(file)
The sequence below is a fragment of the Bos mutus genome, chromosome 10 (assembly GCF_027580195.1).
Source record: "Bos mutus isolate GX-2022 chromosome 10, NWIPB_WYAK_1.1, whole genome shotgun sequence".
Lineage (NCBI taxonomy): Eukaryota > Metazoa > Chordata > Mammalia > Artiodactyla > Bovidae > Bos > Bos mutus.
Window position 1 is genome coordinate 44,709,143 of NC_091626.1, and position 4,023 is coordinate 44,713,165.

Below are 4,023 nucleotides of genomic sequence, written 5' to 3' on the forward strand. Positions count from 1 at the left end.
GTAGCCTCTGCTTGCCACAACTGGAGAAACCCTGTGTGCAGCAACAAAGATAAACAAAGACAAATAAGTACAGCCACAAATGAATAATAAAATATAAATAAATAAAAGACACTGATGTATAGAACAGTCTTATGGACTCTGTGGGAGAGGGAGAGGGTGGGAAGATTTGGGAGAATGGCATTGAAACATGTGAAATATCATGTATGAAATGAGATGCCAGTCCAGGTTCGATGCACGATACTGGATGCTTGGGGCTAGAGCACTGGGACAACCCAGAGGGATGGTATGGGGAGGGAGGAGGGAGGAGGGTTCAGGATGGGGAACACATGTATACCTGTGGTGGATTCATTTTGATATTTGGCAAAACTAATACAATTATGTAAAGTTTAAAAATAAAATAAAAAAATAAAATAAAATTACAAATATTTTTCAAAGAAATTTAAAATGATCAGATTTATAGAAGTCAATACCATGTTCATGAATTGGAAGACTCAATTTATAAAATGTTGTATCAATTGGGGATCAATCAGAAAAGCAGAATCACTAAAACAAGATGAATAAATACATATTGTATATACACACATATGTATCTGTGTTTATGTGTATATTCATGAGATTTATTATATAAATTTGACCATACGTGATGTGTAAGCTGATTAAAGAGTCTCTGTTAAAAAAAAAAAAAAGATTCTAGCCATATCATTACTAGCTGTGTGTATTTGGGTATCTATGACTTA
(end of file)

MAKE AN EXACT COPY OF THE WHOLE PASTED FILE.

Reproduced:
The sequence below is a fragment of the Bos mutus genome, chromosome 10 (assembly GCF_027580195.1).
Source record: "Bos mutus isolate GX-2022 chromosome 10, NWIPB_WYAK_1.1, whole genome shotgun sequence".
Lineage (NCBI taxonomy): Eukaryota > Metazoa > Chordata > Mammalia > Artiodactyla > Bovidae > Bos > Bos mutus.
Window position 1 is genome coordinate 44,709,143 of NC_091626.1, and position 4,023 is coordinate 44,713,165.

Below are 4,023 nucleotides of genomic sequence, written 5' to 3' on the forward strand. Positions count from 1 at the left end.
GTAGCCTCTGCTTGCCACAACTGGAGAAACCCTGTGTGCAGCAACAAAGATAAACAAAGACAAATAAGTACAGCCACAAATGAATAATAAAATATAAATAAATAAAAGACACTGATGTATAGAACAGTCTTATGGACTCTGTGGGAGAGGGAGAGGGTGGGAAGATTTGGGAGAATGGCATTGAAACATGTGAAATATCATGTATGAAATGAGATGCCAGTCCAGGTTCGATGCACGATACTGGATGCTTGGGGCTAGAGCACTGGGACAACCCAGAGGGATGGTATGGGGAGGGAGGAGGGAGGAGGGTTCAGGATGGGGAACACATGTATACCTGTGGTGGATTCATTTTGATATTTGGCAAAACTAATACAATTATGTAAAGTTTAAAAATAAAATAAAAAAATAAAATAAAATTACAAATATTTTTCAAAGAAATTTAAAATGATCAGATTTATAGAAGTCAATACCATGTTCATGAATTGGAAGACTCAATTTATAAAATGTTGTATCAATTGGGGATCAATCAGAAAAGCAGAATCACTAAAACAAGATGAATAAATACATATTGTATATACACACATATGTATCTGTGTTTATGTGTATATTCATGAGATTTATTATATAAATTTGACCATACGTGATGTGTAAGCTGATTAAAGAGTCTCTGTTAAAAAAAAAAAAAAGATTCTAGCCATATCATTACTAGCTGTGTGTATTTGGGTATCTATGACTTA